The Kabbalistic Tree of Life
In addition to perceiving Deity as a complementary dualism of masculine and feminine and as a tetrad of Father-Mother-Son-Daughter, Kabbalists also perceive Deity to be a collective of Sephiroth/Sefirot (singular Sephira/Sefirah)--which are attributes or emanations of the One Deity.
Kabbalists likened the numerous aspects of Deity to branches on the Tree of Life. The Tree of life incorporates both Biblical and non-Biblical Hebrew concepts of Deity in the masculine and feminine Sephiroth.
Kether/Keter (Ein Soph/Einsoph) (masculine & feminine): the Unity of Masculine & Feminine; Boundlessness & Formlessness; the Unknown Mystery
Daath/Da'at (The Abyss; Sheol) (neuter/originally feminine*): That Which Generates All & Reabsorbs All
Hokhma (Mother Heh; Torah) (originally feminine*): Wisdom, Eternal Truth & Divine Law
Binah (Mother Heh) (feminine): Prudence, Understanding, Insight, Intuition & Intellect
Hesed/Gedullah (Adonai) (masculine): Love & Kindness; Order & Constructive Power
Gevurah/Din (Matronit; Lilith) (originally feminine*): Justice, Judgment & Conscience; Chaos & Destructive Power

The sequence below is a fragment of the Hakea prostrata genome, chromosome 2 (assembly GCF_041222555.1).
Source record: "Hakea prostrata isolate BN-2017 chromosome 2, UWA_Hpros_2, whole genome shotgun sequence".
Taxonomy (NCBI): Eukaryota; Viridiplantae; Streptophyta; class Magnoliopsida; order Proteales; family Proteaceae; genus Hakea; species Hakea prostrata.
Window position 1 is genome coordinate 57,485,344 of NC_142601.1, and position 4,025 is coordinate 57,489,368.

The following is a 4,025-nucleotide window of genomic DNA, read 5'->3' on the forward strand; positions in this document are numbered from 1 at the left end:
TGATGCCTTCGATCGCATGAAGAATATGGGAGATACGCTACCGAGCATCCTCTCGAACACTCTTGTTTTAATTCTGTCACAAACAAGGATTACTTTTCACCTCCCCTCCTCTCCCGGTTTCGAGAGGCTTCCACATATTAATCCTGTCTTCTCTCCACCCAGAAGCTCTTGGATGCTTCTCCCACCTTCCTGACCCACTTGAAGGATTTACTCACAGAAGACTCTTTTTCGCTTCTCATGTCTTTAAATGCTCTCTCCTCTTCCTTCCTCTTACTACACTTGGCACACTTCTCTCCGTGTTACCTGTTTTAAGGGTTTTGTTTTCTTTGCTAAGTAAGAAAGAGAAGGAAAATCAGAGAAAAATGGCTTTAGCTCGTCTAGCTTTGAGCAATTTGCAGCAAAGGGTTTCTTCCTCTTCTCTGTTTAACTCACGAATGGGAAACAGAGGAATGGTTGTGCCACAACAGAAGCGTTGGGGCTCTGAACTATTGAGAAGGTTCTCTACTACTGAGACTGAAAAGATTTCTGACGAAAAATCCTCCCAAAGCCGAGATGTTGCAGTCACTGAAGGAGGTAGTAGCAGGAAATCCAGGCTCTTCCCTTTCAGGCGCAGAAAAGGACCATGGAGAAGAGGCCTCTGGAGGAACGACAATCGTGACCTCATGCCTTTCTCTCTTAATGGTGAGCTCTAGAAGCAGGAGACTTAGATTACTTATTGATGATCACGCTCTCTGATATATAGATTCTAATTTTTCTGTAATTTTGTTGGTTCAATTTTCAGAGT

Rahamin/Tipharaeth/Tiferet (Shekhinah) (originally feminine*): Love, Compassion & Mercy; the Beauty of Nature
Nezah (Ruach; Shekhinah) (feminine): Energy & Instinct; the Powers of Nature; Becoming & Eternal Change
Hod (Father Yod) (masculine): Will & Consciousness; Being & Changelessness
Yesod/Zaddik (Son Vau) (masculine): the Physical Elements; the Masculine Aspect of Nature
Malkuth/Malkut/Atarah (Daughter Heh) (feminine): Sovereignty; Physical Manifestation; the Feminine Aspect of Nature
* These are feminine words in the Hebrew language. Their feminine character is evident linguistically by their feminine endings (e.g., a/ah/ch/t/th/im). However, in spite of this, these sephiroth that were originally considered feminine have been changed to the masculine.
[Primary Source: R. Patai, The Hebrew Goddess (1990). See also C. Matthews, Sophia, Goddess of Wisdom (1991); T. Schipflinger, Sophia-Maria (1998); G. Scholem, On the Mystical Shape of the Godhead (1991); G. Scholem, Kabbalah (1974); G. Scholem, On the Kabbalah and its Symbolism (1965).]